Global Convergence of Data Privacy Standards and Laws: Speaking Notes for the European Commission Events on the Launch of the General Data Protection Regulation (GDPR) in Brussels & New Delhi, 25 May 2018
7 Pages Posted: 12 Jun 2018
Date Written: May 24, 2018
The presentation covered the following six aspects of the relationship between new data protection standards such as the General Data Protection Regulation (GDPR) and what is being enacted in the rest of the world.
(1) The global diffusion of data privacy laws since 1970, seen through five key facts: (i) 126 countries (as at June 2018) now have data privacy laws which at least meet the ten minimum standards set by international agreements as early as 1980: (ii) 60% of these laws (75) are from outside Europe; (iii) 45 of the 126 laws have been enacted this decade, an average of 5 new laws per annum; (iv) At least 34 further countries have official Bills in the legislative process; and (v) Many countries (not only in the EU) are now enacting, or have already enacted, new laws to strengthen their original DP laws. Maps of the 126 laws and 34 Bills are included.
(2) Global convergence on higher standards is occurring, not chaotic development. My estimate is that the average enactment of the distinctive new principles in the 1995 EU general data protection Directive, across all 75 non-European data privacy laws is at least 7/10 of those principles. Within European jurisdictions it is closer to 10/10. Data protection laws outside Europe already converge on more than ½ of the higher standards that have been required in Europe since the 1990s.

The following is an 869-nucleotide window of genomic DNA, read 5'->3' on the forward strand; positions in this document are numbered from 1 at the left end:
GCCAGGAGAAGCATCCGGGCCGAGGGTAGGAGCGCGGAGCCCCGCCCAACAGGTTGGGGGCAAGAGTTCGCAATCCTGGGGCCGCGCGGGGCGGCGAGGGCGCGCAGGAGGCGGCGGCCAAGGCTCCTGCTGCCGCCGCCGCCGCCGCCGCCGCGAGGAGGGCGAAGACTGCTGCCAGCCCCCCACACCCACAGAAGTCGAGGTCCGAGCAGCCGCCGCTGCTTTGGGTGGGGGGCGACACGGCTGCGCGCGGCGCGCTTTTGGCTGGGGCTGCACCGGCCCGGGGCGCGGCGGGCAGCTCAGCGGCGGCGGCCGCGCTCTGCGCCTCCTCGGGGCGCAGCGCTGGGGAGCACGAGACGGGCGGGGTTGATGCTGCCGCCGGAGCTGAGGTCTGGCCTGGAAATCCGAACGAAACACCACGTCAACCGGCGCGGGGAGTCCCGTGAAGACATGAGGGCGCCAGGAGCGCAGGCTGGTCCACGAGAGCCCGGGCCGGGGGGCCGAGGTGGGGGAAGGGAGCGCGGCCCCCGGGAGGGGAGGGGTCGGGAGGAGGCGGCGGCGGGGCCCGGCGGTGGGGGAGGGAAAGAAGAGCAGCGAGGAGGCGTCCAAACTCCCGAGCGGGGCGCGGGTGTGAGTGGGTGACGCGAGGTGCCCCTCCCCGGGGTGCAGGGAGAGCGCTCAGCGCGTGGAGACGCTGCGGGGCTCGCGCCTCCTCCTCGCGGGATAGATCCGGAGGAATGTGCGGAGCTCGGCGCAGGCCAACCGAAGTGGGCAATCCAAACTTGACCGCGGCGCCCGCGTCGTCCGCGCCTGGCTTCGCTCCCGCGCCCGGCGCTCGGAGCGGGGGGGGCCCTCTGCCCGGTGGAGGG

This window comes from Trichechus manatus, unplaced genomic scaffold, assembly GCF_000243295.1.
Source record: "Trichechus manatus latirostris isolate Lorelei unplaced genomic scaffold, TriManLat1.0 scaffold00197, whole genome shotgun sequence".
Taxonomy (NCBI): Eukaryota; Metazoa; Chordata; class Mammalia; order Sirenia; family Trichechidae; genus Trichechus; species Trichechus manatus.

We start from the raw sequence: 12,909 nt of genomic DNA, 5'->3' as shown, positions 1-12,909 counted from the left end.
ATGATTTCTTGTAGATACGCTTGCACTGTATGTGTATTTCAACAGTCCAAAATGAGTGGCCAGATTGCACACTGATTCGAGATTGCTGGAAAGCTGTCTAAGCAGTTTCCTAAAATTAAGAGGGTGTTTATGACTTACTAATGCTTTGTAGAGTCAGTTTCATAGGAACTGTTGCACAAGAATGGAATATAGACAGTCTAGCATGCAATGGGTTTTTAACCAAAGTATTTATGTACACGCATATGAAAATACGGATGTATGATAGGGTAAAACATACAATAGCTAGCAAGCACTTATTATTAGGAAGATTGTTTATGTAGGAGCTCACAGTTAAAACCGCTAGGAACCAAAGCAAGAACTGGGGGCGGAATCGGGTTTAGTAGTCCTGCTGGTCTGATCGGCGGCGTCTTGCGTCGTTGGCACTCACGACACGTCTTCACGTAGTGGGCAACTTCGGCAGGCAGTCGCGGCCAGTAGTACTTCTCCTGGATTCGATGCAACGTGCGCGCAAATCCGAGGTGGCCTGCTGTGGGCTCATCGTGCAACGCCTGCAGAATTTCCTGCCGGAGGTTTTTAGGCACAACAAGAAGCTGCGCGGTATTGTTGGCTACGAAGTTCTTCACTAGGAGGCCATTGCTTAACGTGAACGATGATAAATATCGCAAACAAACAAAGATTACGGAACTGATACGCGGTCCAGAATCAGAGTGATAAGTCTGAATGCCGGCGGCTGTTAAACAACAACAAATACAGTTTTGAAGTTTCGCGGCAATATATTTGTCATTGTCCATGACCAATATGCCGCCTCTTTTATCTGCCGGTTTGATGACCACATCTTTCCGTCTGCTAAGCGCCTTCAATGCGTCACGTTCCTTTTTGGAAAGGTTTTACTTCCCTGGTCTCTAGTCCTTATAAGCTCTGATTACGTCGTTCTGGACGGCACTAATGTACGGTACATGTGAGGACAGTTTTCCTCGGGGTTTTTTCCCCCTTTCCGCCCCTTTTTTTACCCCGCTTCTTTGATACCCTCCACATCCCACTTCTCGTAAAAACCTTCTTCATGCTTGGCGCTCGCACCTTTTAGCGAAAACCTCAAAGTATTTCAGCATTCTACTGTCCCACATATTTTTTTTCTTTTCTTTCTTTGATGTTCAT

(3) The GDPR is already influencing a higher level of legislative convergence. An incomplete study of over 30 countries outside Europe (in Africa, Asia and elsewhere), shows that six new ‘GDPR principles’ have been enacted by at least 10 countries, and all new GDPR principles by at least one.
(4) ‘GDPR creep’, voluntary convergence by businesses where there is no legal obligation, is a new global phenomenon.
(5) There is convergence on a global treaty, (Global) Data Protection Convention 108, which originated with the Council of Europe, but is being acceded to by non-European countries since 2011. It has also last week (18 May) been ‘modernised’ with new standards including many but not all of the GDPR’s new elements. ‘GDPR Lite’ may be the new global standard.
(6) There are potential impediments to adoption of high global standards, First, countries may make commitments to regional agreements requiring lower standards, including to allow data exports, and then legislate to implement them. Second, Free Trade Agreements may place stronger prohibitions on personal data export restrictions than does the global GATS agreement, creating clashing standards.
Note: These are my Speaking Notes for my presentation and discussion contributions at the European Commission’s General Data Protection Regulation (GDPR) launch events in Brussels (in person) and in New Delhi (by video) on 25 May 2018. The programmes for the two events are attached.
Keywords: data protection, privacy, GDPR, European Union, EU, convergence
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